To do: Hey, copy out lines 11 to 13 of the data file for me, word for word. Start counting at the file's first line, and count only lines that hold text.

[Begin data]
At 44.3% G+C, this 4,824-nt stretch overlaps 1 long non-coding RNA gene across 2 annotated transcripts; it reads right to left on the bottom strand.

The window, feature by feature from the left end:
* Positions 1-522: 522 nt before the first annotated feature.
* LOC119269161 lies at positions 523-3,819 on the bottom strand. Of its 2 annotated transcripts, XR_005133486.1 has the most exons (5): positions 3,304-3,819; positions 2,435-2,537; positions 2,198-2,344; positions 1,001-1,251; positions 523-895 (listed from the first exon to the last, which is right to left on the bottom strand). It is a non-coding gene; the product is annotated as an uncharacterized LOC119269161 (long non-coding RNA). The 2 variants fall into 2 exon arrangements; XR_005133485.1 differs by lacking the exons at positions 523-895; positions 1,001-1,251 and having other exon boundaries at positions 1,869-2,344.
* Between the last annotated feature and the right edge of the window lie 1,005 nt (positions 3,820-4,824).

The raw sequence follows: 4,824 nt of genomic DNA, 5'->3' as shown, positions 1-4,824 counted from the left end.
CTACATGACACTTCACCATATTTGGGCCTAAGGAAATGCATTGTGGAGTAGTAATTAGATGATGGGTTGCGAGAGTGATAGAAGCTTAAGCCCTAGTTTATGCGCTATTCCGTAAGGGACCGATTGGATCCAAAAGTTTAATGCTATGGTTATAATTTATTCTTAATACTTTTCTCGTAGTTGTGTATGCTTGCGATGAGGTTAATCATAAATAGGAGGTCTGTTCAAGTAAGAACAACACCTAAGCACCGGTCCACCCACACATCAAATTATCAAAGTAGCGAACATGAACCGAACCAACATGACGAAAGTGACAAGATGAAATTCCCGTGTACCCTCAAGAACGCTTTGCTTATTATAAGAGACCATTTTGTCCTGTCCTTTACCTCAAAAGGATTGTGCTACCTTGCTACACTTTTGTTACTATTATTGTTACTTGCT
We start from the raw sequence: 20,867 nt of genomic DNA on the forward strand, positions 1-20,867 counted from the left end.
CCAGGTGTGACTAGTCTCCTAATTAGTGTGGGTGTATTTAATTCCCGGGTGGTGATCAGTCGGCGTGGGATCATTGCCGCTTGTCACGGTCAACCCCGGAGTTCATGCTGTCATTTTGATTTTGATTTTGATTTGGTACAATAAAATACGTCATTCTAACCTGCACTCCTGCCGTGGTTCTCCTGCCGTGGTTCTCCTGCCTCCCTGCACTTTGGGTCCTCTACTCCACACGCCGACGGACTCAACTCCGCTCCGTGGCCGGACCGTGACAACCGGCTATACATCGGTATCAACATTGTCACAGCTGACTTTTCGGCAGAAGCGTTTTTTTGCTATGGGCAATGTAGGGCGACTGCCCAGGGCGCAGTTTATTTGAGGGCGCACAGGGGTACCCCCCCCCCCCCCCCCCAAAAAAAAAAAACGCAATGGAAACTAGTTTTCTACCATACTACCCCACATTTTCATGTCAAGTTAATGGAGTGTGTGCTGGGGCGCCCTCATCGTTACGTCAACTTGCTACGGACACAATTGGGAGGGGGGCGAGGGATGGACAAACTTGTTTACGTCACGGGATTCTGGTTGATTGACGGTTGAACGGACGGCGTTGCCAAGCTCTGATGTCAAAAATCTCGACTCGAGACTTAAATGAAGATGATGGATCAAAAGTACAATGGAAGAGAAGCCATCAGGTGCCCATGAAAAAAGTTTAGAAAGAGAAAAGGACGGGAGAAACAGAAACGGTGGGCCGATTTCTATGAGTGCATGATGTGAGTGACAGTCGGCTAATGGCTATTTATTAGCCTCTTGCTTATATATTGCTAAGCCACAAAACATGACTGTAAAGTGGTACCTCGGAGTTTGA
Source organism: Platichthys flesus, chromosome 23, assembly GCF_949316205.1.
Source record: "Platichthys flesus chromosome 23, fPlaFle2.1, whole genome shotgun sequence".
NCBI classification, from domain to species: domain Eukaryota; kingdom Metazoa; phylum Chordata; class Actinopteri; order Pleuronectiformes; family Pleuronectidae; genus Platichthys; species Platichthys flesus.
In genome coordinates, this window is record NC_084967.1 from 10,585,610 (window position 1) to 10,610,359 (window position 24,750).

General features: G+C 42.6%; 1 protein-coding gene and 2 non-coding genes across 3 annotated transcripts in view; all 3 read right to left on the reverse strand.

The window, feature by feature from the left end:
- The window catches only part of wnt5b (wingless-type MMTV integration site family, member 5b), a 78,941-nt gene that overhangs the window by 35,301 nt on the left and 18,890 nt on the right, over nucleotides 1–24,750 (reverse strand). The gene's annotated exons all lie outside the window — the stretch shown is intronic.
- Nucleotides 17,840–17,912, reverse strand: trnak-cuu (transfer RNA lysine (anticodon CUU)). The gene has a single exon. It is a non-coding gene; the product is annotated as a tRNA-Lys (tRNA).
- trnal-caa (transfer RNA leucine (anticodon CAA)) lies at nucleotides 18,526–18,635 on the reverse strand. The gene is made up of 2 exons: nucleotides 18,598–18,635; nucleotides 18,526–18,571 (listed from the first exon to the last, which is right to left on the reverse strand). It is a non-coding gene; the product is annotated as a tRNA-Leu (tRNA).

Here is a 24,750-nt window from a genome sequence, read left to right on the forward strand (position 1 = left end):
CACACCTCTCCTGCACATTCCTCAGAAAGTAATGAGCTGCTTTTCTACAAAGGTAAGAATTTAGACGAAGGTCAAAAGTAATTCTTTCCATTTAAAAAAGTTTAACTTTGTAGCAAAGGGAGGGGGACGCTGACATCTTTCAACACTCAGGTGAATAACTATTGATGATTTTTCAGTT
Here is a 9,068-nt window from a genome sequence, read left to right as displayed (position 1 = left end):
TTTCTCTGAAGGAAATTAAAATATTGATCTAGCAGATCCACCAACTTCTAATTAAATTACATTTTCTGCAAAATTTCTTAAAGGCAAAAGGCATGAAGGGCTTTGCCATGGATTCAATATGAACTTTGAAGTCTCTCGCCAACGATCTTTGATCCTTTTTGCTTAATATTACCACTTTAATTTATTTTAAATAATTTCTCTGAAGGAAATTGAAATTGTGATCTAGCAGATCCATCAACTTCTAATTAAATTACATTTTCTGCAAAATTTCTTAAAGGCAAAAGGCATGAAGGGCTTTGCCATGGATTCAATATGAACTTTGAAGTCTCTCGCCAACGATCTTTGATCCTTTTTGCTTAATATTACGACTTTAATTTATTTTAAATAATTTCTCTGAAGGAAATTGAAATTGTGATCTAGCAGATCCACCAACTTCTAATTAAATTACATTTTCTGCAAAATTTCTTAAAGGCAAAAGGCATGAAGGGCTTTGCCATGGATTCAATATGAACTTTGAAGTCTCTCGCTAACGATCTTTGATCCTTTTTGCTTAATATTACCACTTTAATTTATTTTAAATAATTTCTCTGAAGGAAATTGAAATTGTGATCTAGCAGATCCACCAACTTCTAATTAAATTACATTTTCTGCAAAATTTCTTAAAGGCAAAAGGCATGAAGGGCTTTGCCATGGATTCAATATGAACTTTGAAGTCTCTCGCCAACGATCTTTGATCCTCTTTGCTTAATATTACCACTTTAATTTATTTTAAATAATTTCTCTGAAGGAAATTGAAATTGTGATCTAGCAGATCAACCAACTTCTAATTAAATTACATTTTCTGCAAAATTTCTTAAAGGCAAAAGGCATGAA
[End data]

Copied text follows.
Source record: "Platichthys flesus chromosome 23, fPlaFle2.1, whole genome shotgun sequence".
NCBI classification, from domain to species: domain Eukaryota; kingdom Metazoa; phylum Chordata; class Actinopteri; order Pleuronectiformes; family Pleuronectidae; genus Platichthys; species Platichthys flesus.
In genome coordinates, this window is record NC_084967.1 from 10,585,610 (window position 1) to 10,610,359 (window position 24,750).